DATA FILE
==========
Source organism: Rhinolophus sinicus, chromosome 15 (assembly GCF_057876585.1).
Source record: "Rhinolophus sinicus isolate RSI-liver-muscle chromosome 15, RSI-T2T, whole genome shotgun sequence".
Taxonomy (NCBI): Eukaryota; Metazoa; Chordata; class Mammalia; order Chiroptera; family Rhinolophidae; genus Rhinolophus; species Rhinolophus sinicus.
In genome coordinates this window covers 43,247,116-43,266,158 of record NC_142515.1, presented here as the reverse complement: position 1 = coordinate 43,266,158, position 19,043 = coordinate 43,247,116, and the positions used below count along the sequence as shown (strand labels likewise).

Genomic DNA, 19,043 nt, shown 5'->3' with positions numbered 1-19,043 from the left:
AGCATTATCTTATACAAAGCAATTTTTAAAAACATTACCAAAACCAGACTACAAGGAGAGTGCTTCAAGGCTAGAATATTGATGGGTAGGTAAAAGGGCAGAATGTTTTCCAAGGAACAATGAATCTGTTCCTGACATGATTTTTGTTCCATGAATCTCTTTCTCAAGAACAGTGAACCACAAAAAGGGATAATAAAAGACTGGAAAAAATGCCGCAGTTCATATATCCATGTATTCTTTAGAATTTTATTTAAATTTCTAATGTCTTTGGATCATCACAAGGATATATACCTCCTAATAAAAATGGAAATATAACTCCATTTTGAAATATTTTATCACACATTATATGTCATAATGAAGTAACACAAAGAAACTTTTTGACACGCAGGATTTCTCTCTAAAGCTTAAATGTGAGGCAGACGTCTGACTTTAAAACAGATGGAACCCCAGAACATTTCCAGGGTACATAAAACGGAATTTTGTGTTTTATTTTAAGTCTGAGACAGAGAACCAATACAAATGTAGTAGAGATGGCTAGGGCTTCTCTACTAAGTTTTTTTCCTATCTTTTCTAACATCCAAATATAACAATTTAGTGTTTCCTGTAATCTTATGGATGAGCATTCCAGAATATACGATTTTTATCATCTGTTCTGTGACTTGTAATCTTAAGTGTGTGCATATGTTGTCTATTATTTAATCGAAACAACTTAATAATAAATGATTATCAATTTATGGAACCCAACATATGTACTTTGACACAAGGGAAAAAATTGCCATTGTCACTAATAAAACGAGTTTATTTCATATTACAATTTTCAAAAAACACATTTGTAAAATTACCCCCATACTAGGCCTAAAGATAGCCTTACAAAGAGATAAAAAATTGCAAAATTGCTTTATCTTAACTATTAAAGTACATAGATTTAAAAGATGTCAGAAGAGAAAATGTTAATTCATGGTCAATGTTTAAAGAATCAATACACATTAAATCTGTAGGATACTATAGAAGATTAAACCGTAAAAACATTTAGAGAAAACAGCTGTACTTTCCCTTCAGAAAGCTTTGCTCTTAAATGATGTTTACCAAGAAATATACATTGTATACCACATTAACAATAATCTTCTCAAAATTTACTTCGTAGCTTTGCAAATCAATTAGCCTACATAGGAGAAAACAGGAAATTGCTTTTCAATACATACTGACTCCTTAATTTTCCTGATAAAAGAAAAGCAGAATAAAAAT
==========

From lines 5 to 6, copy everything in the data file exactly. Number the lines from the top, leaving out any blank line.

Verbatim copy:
Genomic DNA, 19,043 nt, shown 5'->3' with positions numbered 1-19,043 from the left:
AGCATTATCTTATACAAAGCAATTTTTAAAAACATTACCAAAACCAGACTACAAGGAGAGTGCTTCAAGGCTAGAATATTGATGGGTAGGTAAAAGGGCAGAATGTTTTCCAAGGAACAATGAATCTGTTCCTGACATGATTTTTGTTCCATGAATCTCTTTCTCAAGAACAGTGAACCACAAAAAGGGATAATAAAAGACTGGAAAAAATGCCGCAGTTCATATATCCATGTATTCTTTAGAATTTTATTTAAATTTCTAATGTCTTTGGATCATCACAAGGATATATACCTCCTAATAAAAATGGAAATATAACTCCATTTTGAAATATTTTATCACACATTATATGTCATAATGAAGTAACACAAAGAAACTTTTTGACACGCAGGATTTCTCTCTAAAGCTTAAATGTGAGGCAGACGTCTGACTTTAAAACAGATGGAACCCCAGAACATTTCCAGGGTACATAAAACGGAATTTTGTGTTTTATTTTAAGTCTGAGACAGAGAACCAATACAAATGTAGTAGAGATGGCTAGGGCTTCTCTACTAAGTTTTTTTCCTATCTTTTCTAACATCCAAATATAACAATTTAGTGTTTCCTGTAATCTTATGGATGAGCATTCCAGAATATACGATTTTTATCATCTGTTCTGTGACTTGTAATCTTAAGTGTGTGCATATGTTGTCTATTATTTAATCGAAACAACTTAATAATAAATGATTATCAATTTATGGAACCCAACATATGTACTTTGACACAAGGGAAAAAATTGCCATTGTCACTAATAAAACGAGTTTATTTCATATTACAATTTTCAAAAAACACATTTGTAAAATTACCCCCATACTAGGCCTAAAGATAGCCTTACAAAGAGATAAAAAATTGCAAAATTGCTTTATCTTAACTATTAAAGTACATAGATTTAAAAGATGTCAGAAGAGAAAATGTTAATTCATGGTCAATGTTTAAAGAATCAATACACATTAAATCTGTAGGATACTATAGAAGATTAAACCGTAAAAACATTTAGAGAAAACAGCTGTACTTTCCCTTCAGAAAGCTTTGCTCTTAAATGATGTTTACCAAGAAATATACATTGTATACCACATTAACAATAATCTTCTCAAAATTTACTTCGTAGCTTTGCAAATCAATTAGCCTACATAGGAGAAAACAGGAAATTGCTTTTCAATACATACTGACTCCTTAATTTTCCTGATAAAAGAAAAGCAGAATAAAAAT